Thursday, October 1, 2015

The Ambiguity of Language

As time moves on, the ambiguity of modern language becomes more and more apparent. Words, regardless of their actual definition, can now be defined based on their usage, and their effect on the people it's directed at.

An easy example is the word, "literally". Literally, by definition, is exact or precise. However, you will often hear literally used in an informal sense, when something might not necessarily be true.

That's just one example out of many, and while the definition of a word may stay the same, it's effect on people might be drastically different depending on the circumstances.

The meaning of language is based off of interpretation, and different people can have different interpretations of language. This is why communication, why theoretically direct, is actually rather indirect. When you say words to somebody, they interpret the message you are trying to send them based off of what they were taught what those words meant.

Regardless of what they were taught, certain words can still have different meanings than what the sender may or may not have intended. This becomes more obvious in racism by language. If a sender were to say something that one person takes as racist, it doesn't matter what the sender intended, the receiver will feel offended.

Even large political figures say things that offend the people they are trying to appeal to. On a large scale, language becomes one of the most powerful tools you can use to promote a cause, for better or for worse.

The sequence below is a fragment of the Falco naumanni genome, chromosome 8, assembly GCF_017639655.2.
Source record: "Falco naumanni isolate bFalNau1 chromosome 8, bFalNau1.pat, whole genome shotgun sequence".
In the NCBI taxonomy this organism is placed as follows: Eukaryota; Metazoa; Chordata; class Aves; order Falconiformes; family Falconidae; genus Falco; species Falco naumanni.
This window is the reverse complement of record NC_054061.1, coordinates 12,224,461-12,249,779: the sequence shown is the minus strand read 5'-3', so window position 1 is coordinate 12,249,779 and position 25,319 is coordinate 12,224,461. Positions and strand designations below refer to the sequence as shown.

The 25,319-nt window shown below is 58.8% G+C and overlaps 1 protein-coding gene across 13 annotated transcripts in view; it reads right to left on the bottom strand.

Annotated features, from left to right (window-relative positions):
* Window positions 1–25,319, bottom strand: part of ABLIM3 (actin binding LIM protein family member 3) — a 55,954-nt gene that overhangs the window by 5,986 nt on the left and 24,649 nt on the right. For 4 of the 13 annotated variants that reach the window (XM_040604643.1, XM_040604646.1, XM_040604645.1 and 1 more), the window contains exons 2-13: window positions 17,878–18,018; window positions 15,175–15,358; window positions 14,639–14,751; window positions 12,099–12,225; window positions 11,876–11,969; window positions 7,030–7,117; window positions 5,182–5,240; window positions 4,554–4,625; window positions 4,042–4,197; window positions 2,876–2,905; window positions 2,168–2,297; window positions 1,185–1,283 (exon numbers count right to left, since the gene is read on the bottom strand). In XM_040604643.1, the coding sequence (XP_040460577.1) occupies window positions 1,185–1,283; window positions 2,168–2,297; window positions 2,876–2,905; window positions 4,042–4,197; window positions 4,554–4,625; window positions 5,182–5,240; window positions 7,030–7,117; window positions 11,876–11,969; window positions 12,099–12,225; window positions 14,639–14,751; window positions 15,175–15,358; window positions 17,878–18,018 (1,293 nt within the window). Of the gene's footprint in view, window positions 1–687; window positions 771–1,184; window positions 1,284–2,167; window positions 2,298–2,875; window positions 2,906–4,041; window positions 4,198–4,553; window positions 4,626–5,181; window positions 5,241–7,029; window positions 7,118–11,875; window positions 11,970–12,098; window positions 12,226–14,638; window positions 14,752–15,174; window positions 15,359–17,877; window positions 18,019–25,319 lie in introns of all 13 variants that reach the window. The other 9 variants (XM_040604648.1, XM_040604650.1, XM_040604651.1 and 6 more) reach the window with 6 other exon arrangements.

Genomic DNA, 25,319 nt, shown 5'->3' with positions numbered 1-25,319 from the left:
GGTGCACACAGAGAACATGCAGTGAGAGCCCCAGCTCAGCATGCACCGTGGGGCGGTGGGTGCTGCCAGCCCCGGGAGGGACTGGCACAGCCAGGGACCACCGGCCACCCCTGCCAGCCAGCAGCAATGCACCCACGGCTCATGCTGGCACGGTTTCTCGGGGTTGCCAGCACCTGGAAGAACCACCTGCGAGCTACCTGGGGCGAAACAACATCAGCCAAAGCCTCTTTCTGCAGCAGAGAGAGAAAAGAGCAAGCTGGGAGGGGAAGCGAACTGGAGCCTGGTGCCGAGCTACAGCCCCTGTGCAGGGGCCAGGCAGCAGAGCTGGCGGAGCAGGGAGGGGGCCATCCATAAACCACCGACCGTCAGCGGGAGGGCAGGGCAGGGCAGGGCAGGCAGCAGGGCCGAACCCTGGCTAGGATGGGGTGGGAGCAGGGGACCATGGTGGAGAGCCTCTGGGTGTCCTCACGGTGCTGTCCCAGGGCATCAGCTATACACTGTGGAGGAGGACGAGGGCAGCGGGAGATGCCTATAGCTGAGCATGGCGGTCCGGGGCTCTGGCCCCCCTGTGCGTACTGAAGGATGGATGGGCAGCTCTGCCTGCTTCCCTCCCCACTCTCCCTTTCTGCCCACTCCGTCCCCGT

This also extends to the non-verbal medium. If you drive by a group of protesters, they will often have signs with text written on them to promote what they are trying to say. The same principle applies to written text, the words can have different meanings than their definitions, depending on who is reading it.

Similar to political figures, the words that protesters choose to use can have a positive or negative effect, based on who is listening to them, or reading their signs. Protesters and politicians need to strongly consider how to best send their message to their audience, and adapt that message as their audience changes.

What is the point of all of this? It means that we need to be aware of the effect that our words have on other people, and realize that our meaning might not get across to the people we are talking to. Understand that everything is based off of interpretation, and that we need to consider that when we are talking to people, or a group of people.

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